Table 1. | Demixed principal component analysis of neural population data

Open accessCopyright infoDownload PDF

Demixed principal component analysis of neural population data

Table 1.

Affiliation details

Champalimaud Centre for the Unknown, Portugal; École Normale Supérieure, France; Centre for Integrative Neuroscience, University of Tübingen, Germany; Wake Forest University School of Medicine, United States; Cold Spring Harbor Laboratory, United States; Universidad Nacional Autónoma de México, Mexico; El Colegio Nacional, Mexico; Harvard University, United States
Table 1.

Demixed PCA in comparison with existing methods. Columns: 'Signif.' refers to the method of counting significantly tuned cells, as shown in Figure 1c–e. TDR refers to the 'targeted dimensionality reduction' of Mante et al. (2013) shown in Figure 1f–h. LDA stands for linear discriminant analysis, but this column applies to any classification method (e.g. support vector machine, ordinal logistic regression, etc.). All classification methods can be used to summarize population tuning via a time-dependent classification accuracy (e.g. Meyers et al., 2012). PCA stands for principal component analysis, as shown in Figure 1i–k. FA stands for factor analysis, GPFA for Gaussian process factor analysis (Yu et al., 2009), LDS for hidden linear dynamical system (Buesing et al., 2012a; 2012b), jPCA is the method introduced in Churchland et al. (2012) . Some of the existing methods can be extended to become more general, but here we refer to how these methods are actually used in the original research. Rows: The first two rows are the two defining goals of dPCA. Following rows highlight notable features of other methods.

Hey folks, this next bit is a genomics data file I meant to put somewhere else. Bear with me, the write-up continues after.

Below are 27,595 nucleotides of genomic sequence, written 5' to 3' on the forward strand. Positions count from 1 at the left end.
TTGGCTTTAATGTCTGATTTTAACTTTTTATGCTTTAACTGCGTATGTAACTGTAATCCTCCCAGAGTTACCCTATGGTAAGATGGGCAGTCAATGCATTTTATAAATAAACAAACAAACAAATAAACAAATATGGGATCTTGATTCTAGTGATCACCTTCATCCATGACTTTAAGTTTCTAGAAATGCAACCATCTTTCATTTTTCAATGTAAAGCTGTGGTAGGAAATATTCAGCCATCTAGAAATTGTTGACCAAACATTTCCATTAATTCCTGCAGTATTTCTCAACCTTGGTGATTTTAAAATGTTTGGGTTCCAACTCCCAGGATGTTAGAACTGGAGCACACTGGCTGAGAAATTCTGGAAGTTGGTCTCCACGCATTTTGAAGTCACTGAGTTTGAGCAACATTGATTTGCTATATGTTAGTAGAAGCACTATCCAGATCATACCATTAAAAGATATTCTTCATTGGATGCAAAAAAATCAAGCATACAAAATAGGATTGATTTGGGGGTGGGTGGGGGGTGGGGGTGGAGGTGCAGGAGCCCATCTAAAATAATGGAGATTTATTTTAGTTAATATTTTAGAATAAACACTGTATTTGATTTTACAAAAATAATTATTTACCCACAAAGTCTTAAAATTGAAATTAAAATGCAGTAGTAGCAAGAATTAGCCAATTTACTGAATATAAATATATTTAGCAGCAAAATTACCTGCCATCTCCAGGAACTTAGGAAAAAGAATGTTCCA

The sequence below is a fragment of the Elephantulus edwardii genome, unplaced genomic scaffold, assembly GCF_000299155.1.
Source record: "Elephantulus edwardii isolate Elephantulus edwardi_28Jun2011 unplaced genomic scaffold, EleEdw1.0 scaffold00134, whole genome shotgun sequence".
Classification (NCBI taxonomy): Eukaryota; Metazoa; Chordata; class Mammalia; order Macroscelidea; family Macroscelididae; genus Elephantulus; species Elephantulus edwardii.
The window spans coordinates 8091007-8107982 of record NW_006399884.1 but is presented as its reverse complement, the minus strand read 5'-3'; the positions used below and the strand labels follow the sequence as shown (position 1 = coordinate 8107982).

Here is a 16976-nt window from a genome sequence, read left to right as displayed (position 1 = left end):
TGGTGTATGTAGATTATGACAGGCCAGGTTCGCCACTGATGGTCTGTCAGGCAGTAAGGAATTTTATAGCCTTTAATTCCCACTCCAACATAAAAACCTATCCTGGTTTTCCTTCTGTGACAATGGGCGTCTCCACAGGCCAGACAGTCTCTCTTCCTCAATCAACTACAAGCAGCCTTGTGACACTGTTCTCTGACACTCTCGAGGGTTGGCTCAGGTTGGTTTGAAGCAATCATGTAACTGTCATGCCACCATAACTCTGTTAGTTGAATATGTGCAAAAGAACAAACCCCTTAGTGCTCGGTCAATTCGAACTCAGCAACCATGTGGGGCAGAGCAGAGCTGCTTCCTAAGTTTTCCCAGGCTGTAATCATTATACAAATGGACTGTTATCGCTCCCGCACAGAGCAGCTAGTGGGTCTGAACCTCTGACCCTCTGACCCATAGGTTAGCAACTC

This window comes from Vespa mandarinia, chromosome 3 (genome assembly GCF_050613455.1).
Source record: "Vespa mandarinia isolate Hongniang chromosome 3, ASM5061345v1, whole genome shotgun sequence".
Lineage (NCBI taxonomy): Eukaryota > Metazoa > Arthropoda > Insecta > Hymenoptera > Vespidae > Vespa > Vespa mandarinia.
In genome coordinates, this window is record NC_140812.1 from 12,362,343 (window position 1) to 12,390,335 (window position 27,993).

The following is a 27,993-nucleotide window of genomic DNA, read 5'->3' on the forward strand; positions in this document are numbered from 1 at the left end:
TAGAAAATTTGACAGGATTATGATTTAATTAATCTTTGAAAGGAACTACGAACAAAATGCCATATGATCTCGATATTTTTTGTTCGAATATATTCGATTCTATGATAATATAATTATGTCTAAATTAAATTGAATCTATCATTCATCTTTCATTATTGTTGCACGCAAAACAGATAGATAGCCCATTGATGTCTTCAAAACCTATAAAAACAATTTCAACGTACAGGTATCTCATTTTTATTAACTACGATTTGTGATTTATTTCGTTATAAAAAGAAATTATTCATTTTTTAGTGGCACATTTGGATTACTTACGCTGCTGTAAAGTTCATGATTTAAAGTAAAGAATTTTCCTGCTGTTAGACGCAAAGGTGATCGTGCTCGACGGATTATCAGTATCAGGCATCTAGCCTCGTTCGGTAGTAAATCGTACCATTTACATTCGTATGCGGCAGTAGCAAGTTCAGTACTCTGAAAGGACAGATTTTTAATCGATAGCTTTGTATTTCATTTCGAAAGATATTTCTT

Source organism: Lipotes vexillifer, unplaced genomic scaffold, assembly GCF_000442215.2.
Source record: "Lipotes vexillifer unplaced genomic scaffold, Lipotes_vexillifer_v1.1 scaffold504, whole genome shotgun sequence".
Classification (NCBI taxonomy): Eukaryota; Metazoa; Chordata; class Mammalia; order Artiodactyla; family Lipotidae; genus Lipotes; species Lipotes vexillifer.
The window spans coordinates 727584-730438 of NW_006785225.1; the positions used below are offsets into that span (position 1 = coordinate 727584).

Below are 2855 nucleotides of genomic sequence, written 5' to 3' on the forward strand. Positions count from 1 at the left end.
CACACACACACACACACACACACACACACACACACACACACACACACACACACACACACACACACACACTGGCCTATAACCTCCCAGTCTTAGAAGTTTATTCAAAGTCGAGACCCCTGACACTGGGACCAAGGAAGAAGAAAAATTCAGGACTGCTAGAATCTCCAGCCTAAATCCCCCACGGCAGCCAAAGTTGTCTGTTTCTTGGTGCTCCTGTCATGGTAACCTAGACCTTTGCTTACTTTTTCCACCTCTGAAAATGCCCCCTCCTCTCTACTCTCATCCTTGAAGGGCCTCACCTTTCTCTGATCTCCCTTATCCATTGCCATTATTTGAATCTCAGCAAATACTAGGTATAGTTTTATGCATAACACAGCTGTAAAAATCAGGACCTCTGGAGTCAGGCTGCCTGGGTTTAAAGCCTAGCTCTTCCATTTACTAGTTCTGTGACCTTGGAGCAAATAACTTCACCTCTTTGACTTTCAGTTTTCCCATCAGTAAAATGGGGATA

Takes task parameters into account & provides summary statistics of population tuning
Allows to reconstruct neural firing (captures variance)
Based on dynamical model
Based on probabilistic model
Takes spike trains as input